Note that some well-written characters can, technically, fall under the category of a Mary Sue (or Gary Stu, which is the male equivalent). It’s only when the writing is severely bad / lazy / a combination of both that a Mary Sue tag really gets attached.
It can be a wish fulfillment, of course, but usually the Mary Sue is kind and loving and thoughtful and loving and wonderful and kind to animals and loving – and who dies tragically because the world can’t handle her/his goodness.
Another indicator is (in fanfiction, where the term originated) if a totally new character that’s never been seen in the official franchise begins a romantic relationship with ANY of the established characters. That “new student” in a Harry Potter fanfic whom Harry immediately falls head-over-heels in love with, for example.
Wikipedia has a infomative [url=http://en.wikipedia.org/wiki/Mary_Sue]articel on Mary Sues. From the article:
What jayjay mentions is how I most often see Mary Sues. If I write a Harry Potter fanfic and add a new beautiful, more brillliant than Hermione, transfer student from America with gorgeous copper hair and intriguing slate blue eyes whom Harry, Ron, and Draco immediately fight over, that would be a classic Mary Sue…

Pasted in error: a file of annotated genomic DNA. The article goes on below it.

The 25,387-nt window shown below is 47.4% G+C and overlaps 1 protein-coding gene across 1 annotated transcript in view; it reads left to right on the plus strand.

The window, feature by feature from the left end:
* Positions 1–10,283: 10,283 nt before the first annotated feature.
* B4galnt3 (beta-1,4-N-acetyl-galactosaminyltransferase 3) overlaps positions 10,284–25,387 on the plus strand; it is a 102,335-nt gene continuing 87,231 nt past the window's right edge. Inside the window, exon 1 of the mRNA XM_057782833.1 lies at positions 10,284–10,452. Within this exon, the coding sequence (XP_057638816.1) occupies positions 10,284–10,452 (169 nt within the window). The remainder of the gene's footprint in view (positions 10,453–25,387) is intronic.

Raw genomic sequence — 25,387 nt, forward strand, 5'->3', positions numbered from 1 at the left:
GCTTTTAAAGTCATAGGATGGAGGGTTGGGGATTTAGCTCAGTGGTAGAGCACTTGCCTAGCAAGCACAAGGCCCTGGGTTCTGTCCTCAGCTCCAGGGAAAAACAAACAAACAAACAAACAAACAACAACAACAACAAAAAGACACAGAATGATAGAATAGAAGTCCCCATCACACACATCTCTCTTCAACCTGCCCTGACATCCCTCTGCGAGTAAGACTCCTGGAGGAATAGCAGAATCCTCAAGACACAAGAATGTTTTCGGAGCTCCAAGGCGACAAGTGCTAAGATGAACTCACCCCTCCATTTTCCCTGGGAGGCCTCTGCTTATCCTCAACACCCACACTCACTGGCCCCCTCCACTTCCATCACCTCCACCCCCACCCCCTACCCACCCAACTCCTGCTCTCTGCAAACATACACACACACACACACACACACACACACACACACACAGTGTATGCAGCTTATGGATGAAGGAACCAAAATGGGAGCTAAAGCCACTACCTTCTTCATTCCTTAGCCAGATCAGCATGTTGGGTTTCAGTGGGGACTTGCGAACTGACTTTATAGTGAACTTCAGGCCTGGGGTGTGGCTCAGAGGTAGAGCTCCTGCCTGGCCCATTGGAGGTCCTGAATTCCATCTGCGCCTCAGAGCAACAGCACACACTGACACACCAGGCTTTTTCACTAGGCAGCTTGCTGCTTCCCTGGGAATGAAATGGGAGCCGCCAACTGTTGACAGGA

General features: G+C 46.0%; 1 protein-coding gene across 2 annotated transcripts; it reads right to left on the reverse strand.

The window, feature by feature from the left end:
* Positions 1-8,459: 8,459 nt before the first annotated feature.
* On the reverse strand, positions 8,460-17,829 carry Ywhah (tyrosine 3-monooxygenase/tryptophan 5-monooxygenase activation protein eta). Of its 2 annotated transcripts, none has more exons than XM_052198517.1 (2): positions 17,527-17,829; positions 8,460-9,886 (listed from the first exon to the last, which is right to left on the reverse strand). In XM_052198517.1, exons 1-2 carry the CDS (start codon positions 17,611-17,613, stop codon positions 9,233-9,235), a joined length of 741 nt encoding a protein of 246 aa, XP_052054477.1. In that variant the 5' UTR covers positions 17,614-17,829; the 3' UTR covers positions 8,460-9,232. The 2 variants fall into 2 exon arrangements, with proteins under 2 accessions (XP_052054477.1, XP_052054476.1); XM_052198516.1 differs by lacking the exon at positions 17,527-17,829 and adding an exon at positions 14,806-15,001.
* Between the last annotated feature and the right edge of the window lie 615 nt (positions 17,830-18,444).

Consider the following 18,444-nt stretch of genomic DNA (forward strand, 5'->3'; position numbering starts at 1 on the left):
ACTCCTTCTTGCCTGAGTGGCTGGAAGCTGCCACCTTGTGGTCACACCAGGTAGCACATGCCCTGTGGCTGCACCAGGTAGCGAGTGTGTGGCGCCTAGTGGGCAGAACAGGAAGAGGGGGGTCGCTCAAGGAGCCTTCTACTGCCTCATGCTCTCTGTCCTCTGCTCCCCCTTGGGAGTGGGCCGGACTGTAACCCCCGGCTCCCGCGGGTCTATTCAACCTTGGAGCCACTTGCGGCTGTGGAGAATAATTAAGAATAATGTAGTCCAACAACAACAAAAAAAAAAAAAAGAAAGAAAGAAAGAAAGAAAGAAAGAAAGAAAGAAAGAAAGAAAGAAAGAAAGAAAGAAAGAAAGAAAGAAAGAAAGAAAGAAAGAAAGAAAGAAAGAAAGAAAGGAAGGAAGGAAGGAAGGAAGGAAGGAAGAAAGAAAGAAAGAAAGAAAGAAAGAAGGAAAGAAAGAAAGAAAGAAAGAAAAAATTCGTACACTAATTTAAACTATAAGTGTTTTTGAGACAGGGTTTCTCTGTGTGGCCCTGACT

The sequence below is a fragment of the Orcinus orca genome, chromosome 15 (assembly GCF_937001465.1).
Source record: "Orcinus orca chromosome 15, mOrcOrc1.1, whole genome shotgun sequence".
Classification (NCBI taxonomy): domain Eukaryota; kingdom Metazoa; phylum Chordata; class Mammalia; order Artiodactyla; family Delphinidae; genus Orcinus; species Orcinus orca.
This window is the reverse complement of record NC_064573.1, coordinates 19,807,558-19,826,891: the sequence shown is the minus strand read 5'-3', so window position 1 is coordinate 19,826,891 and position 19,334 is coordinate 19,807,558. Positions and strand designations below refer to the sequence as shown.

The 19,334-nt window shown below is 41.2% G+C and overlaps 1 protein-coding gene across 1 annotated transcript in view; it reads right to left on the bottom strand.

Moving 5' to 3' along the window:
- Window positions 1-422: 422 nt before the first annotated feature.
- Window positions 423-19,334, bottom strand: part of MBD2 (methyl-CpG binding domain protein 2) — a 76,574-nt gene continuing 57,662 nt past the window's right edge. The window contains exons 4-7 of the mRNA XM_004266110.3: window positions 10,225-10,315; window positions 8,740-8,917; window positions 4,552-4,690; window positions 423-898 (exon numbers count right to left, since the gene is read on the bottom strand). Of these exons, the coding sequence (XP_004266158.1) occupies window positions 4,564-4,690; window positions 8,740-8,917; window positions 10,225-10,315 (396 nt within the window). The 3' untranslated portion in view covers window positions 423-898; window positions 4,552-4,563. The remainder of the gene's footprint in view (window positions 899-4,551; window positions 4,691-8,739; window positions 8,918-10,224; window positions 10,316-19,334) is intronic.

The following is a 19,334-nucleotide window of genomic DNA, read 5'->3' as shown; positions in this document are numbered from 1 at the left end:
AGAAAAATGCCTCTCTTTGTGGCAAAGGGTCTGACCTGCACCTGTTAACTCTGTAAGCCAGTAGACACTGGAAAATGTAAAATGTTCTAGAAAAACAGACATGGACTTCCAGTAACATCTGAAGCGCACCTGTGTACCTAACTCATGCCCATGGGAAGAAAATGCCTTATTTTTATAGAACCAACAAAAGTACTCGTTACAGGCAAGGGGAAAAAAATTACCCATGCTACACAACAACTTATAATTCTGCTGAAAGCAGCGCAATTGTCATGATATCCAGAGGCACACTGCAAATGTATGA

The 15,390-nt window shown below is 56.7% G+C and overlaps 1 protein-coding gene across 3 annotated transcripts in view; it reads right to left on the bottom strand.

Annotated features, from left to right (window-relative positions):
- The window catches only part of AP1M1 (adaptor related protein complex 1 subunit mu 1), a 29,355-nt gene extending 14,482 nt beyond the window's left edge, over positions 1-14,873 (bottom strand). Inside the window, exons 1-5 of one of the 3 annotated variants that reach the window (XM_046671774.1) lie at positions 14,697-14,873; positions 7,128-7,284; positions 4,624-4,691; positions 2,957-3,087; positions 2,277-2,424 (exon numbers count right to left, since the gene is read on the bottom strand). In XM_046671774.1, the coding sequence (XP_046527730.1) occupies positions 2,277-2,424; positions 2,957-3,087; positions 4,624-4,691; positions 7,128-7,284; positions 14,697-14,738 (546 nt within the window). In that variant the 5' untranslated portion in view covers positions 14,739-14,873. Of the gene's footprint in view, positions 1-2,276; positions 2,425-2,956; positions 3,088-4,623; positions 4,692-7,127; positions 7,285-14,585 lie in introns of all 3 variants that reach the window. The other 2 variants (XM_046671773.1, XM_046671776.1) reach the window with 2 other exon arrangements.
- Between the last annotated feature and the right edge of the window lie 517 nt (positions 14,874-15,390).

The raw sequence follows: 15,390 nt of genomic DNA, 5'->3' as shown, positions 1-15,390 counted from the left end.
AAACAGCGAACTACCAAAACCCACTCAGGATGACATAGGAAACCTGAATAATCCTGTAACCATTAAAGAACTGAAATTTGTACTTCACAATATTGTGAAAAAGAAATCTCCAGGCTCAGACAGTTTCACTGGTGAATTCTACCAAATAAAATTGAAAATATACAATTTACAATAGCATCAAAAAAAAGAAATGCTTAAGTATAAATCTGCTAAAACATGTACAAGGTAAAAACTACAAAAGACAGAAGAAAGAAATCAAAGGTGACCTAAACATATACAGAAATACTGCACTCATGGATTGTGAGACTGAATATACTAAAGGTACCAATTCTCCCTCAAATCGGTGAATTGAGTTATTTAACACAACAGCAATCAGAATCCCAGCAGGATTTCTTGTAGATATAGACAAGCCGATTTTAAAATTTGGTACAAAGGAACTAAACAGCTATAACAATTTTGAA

More one than two. Mary Sues are not necessarily perfect in every way, but their flaws are often not really flaws, or very forgiveable flaws, or plot necessary flaws (the flaws tend to be “outspoken” or “opinionated” or “brilliant beyond her years”)
Which, of course, was eventually trumped by the notorious Stephen Ratliff when he took a very minor character from the TNG episode “Disaster”, Marissa Flores, and turned her into the infamous Marissa Amber Flores Picard in the much-MiSTed Marissa Stories…
Dunno about Melanie, but Dominique from the Fountainhead always struck me as Ayn Rand’s neurotic fantasty image of herself - statuesuqe, glamorous, beautiful, the object of every man’s lustful desires, and the one woman worthy of the ‘real’ man in the book. What makes this scenario even creepier is that the book contains a secondary character called “Cathy” (IIRC, she’s the villainous Ellsworthy Toohey’s niece) who is described as short, squat, drab…basically what Rand actually looked like. Cathy however is a fairly pathetic, easily manipulated character. Thus, IMO, she wrote herself into the story twice - once as the ideal woman she obviously wished she were, and again as a frumpish hausfrau worthy of contempt. (Paging Dr. Freud!)